Bloomberg News

China May Increase Subsidies for Hybrid Vehicles, Minister Says

March 08, 2013

China, failing to convince motorists to buy electric cars, is considering widening state subsidies for gasoline-electric automobiles and other fuel-efficient vehicles, according to the industry minister.

It is more “realistic and practical” for the government to promote hybrids and other fuel-efficient vehicles than just electric vehicles, Miao Wei, minister for industry and information technology, told reporters at the National People’s Congress in Beijing yesterday. The government will seek to introduce the amended policy in the first half, though the plan needs to be coordinated with the finance ministry and other government branches, he said.

“New-energy vehicles are the future,” said Miao. “Fuel- efficient cars are now.”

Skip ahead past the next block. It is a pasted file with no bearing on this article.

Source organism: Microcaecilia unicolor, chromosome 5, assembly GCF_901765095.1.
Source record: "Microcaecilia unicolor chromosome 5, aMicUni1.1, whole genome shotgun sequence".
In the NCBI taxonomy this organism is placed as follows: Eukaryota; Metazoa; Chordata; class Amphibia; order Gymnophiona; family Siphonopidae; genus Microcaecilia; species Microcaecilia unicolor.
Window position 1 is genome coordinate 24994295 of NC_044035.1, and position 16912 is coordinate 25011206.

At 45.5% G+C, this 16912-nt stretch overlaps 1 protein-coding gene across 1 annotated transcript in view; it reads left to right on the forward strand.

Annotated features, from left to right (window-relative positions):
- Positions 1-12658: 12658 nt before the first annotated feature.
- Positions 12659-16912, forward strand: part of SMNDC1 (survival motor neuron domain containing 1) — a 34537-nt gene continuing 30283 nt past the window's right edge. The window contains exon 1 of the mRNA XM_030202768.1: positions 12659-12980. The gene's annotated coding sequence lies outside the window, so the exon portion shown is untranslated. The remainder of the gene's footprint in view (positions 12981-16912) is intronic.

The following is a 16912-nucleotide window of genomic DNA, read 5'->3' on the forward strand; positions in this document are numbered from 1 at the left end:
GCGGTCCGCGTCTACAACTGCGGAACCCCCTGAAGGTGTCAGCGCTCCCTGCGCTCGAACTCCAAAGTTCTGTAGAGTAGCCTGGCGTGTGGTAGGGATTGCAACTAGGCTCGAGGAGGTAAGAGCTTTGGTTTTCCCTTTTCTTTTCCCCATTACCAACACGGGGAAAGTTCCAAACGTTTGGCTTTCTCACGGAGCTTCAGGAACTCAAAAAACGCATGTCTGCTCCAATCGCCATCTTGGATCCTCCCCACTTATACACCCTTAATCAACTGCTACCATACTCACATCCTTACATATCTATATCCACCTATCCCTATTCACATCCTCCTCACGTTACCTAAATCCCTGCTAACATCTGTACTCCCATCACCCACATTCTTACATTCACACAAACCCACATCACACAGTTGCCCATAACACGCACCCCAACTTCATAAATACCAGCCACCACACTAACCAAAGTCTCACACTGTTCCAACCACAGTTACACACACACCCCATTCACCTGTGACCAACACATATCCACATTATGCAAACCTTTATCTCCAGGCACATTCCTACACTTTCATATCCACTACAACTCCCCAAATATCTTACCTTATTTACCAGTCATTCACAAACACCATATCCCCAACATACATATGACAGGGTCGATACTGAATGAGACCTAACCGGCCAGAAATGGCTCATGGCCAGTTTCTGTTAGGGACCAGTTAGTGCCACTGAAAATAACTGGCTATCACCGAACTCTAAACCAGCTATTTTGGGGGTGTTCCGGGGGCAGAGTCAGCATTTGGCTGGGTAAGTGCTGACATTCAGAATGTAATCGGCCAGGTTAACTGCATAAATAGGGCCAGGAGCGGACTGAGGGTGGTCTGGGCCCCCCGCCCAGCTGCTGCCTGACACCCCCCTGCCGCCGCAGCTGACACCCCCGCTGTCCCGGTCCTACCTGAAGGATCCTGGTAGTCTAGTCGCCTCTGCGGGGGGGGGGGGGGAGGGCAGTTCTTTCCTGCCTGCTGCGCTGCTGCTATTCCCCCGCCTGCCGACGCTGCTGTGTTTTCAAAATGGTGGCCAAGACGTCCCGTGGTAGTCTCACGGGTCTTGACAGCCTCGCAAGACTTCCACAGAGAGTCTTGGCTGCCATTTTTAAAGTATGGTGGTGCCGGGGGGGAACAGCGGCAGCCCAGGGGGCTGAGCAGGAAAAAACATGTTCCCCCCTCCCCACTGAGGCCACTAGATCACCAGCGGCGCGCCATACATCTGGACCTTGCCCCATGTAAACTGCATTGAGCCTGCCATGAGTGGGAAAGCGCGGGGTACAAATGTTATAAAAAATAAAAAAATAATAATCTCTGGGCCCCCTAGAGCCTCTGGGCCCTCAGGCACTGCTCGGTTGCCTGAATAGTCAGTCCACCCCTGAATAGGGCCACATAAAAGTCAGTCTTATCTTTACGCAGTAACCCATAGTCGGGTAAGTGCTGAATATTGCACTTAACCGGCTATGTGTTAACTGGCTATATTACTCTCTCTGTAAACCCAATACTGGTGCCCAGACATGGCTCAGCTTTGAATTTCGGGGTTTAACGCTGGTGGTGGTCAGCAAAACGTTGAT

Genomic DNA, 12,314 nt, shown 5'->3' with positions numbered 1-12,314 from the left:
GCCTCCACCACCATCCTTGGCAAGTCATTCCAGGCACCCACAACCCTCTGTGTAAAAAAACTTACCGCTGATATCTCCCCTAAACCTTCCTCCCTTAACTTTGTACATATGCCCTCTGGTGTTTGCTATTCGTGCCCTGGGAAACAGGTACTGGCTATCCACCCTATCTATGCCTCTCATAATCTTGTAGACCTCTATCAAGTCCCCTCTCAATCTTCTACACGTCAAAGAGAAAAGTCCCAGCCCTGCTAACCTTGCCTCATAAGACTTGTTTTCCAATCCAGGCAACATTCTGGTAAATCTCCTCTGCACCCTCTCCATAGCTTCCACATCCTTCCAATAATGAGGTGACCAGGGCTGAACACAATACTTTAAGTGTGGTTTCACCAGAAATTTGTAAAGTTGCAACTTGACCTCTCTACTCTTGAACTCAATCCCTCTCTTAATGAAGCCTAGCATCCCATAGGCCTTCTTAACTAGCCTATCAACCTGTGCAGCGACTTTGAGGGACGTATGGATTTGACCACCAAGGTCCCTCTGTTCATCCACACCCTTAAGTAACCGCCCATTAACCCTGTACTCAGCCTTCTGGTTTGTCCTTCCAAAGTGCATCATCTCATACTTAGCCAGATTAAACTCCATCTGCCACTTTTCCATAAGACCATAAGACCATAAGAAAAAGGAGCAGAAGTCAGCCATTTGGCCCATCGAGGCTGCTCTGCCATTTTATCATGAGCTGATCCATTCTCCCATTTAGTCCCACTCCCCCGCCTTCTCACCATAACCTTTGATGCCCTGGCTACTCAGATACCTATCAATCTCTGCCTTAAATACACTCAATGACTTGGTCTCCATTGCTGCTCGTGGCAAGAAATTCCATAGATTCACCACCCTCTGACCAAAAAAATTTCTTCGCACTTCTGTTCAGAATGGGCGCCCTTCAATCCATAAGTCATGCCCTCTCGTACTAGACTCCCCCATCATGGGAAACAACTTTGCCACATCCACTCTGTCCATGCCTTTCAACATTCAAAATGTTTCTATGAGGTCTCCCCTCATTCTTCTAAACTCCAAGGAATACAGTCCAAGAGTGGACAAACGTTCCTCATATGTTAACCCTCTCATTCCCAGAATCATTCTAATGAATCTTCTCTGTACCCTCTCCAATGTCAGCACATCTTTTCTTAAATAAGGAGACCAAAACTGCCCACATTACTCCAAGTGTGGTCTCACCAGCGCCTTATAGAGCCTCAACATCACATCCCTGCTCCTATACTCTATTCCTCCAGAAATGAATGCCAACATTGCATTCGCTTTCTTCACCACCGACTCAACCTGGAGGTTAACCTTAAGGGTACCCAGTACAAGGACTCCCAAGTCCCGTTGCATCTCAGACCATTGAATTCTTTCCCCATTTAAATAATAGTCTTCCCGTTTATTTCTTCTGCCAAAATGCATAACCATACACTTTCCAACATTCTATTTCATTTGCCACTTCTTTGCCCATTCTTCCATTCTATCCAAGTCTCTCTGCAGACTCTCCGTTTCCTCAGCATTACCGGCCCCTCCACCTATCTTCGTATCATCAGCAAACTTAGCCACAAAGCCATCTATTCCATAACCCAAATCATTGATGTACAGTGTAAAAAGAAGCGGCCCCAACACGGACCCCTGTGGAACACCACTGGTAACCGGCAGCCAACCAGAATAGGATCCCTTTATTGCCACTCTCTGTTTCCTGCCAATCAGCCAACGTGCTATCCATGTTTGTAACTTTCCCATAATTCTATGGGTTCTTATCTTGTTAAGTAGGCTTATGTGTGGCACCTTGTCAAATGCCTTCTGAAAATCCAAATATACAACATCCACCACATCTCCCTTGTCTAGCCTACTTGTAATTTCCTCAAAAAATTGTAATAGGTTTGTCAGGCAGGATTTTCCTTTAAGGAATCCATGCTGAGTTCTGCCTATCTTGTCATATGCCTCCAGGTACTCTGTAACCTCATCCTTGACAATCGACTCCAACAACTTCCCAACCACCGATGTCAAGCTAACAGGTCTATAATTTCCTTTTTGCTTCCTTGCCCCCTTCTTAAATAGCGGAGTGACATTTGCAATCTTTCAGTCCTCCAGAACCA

Government backing for more types of energy-efficient vehicles may turn into a victory for Toyota Motor Corp. (7203), whose Prius is the world’s best-selling hybrid. Miao’s comments add to signs that China, which has forecast cumulative electric-car sales to reach 500,000 by 2015, is recognizing the need to review its policies after deliveries were fewer than 13,000 last year.

“It’s been well accepted that under the current policy, the targets, although modes, will not be met,” said Ashvin Chotai, managing director of Intelligence Automotive Asia in London. “The question is whether they’ll reduce the target or extend the benefit to regular hybrids. I expect they’ll include hybrids and there may be new initiatives that are announced.”

A three-year trial program that ended last year provided subsidies of as much as 60,000 yuan ($9,650) for pure electric vehicles and 50,000 yuan for plug-in hybrids. Regular hybrids only got 3,000 yuan.

While the central government is targeting cumulative sales to reach 5 million by 2020, automakers sold a combined 12,791 such vehicles in 2012, according to Bloomberg New Energy Finance.

To contact Bloomberg News staff for this story: Tian Ying in Beijing at ytian@bloomberg.net

To contact the editor responsible for this story: Young-Sam Cho at ycho2@bloomberg.net


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